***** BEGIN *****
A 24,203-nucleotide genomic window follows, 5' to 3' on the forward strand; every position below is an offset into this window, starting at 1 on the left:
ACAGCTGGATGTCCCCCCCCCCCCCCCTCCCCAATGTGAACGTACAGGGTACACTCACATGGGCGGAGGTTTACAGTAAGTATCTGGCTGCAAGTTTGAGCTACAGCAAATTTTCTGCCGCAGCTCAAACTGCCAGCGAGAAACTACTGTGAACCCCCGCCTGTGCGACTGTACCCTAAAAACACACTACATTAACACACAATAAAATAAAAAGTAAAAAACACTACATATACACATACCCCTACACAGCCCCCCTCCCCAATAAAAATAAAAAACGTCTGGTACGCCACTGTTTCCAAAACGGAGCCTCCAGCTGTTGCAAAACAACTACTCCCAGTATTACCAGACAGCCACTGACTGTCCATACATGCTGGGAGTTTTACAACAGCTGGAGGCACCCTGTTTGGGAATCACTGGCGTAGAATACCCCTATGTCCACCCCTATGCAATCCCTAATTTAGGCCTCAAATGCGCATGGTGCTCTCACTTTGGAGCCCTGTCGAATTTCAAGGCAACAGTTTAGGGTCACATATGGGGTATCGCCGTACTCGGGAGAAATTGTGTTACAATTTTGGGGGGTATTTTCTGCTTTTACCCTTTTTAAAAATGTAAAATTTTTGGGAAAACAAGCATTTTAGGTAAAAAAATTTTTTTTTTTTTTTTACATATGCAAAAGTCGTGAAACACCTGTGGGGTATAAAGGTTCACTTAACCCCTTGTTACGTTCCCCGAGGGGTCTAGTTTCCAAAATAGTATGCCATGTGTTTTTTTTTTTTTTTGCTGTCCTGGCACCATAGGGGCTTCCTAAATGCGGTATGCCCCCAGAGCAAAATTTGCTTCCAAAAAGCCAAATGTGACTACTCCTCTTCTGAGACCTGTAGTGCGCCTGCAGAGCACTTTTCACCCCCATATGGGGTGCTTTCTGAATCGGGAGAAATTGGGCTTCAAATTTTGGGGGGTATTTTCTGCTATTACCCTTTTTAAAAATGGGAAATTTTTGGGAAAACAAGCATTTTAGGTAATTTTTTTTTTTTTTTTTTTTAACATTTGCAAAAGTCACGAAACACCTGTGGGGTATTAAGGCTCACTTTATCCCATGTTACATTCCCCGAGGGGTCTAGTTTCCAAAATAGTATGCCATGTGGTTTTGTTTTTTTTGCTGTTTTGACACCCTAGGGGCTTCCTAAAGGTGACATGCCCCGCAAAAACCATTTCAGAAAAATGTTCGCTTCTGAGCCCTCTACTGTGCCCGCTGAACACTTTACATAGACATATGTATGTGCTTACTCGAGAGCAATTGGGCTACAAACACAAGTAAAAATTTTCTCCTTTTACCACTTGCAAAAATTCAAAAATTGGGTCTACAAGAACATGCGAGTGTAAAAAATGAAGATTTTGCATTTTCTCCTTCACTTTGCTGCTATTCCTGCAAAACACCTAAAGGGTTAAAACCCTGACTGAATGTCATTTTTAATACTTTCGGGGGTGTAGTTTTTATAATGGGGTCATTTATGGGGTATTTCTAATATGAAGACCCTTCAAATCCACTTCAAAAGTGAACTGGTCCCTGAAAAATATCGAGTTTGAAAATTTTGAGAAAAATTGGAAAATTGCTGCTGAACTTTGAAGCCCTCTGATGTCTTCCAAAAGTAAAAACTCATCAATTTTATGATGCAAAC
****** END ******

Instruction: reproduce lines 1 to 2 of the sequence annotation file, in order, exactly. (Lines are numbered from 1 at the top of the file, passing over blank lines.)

A 24,203-nucleotide genomic window follows, 5' to 3' on the forward strand; every position below is an offset into this window, starting at 1 on the left:
ACAGCTGGATGTCCCCCCCCCCCCCCCTCCCCAATGTGAACGTACAGGGTACACTCACATGGGCGGAGGTTTACAGTAAGTATCTGGCTGCAAGTTTGAGCTACAGCAAATTTTCTGCCGCAGCTCAAACTGCCAGCGAGAAACTACTGTGAACCCCCGCCTGTGCGACTGTACCCTAAAAACACACTACATTAACACACAATAAAATAAAAAGTAAAAAACACTACATATACACATACCCCTACACAGCCCCCCTCCCCAATAAAAATAAAAAACGTCTGGTACGCCACTGTTTCCAAAACGGAGCCTCCAGCTGTTGCAAAACAACTACTCCCAGTATTACCAGACAGCCACTGACTGTCCATACATGCTGGGAGTTTTACAACAGCTGGAGGCACCCTGTTTGGGAATCACTGGCGTAGAATACCCCTATGTCCACCCCTATGCAATCCCTAATTTAGGCCTCAAATGCGCATGGTGCTCTCACTTTGGAGCCCTGTCGAATTTCAAGGCAACAGTTTAGGGTCACATATGGGGTATCGCCGTACTCGGGAGAAATTGTGTTACAATTTTGGGGGGTATTTTCTGCTTTTACCCTTTTTAAAAATGTAAAATTTTTGGGAAAACAAGCATTTTAGGTAAAAAAATTTTTTTTTTTTTTTTACATATGCAAAAGTCGTGAAACACCTGTGGGGTATAAAGGTTCACTTAACCCCTTGTTACGTTCCCCGAGGGGTCTAGTTTCCAAAATAGTATGCCATGTGTTTTTTTTTTTTTTTGCTGTCCTGGCACCATAGGGGCTTCCTAAATGCGGTATGCCCCCAGAGCAAAATTTGCTTCCAAAAAGCCAAATGTGACTACTCCTCTTCTGAGACCTGTAGTGCGCCTGCAGAGCACTTTTCACCCCCATATGGGGTGCTTTCTGAATCGGGAGAAATTGGGCTTCAAATTTTGGGGGGTATTTTCTGCTATTACCCTTTTTAAAAATGGGAAATTTTTGGGAAAACAAGCATTTTAGGTAATTTTTTTTTTTTTTTTTTTTAACATTTGCAAAAGTCACGAAACACCTGTGGGGTATTAAGGCTCACTTTATCCCATGTTACATTCCCCGAGGGGTCTAGTTTCCAAAATAGTATGCCATGTGGTTTTGTTTTTTTTGCTGTTTTGACACCCTAGGGGCTTCCTAAAGGTGACATGCCCCGCAAAAACCATTTCAGAAAAATGTTCGCTTCTGAGCCCTCTACTGTGCCCGCTGAACACTTTACATAGACATATGTATGTGCTTACTCGAGAGCAATTGGGCTACAAACACAAGTAAAAATTTTCTCCTTTTACCACTTGCAAAAATTCAAAAATTGGGTCTACAAGAACATGCGAGTGTAAAAAATGAAGATTTTGCATTTTCTCCTTCACTTTGCTGCTATTCCTGCAAAACACCTAAAGGGTTAAAACCCTGACTGAATGTCATTTTTAATACTTTCGGGGGTGTAGTTTTTATAATGGGGTCATTTATGGGGTATTTCTAATATGAAGACCCTTCAAATCCACTTCAAAAGTGAACTGGTCCCTGAAAAATATCGAGTTTGAAAATTTTGAGAAAAATTGGAAAATTGCTGCTGAACTTTGAAGCCCTCTGATGTCTTCCAAAAGTAAAAACTCATCAATTTTATGATGCAAAC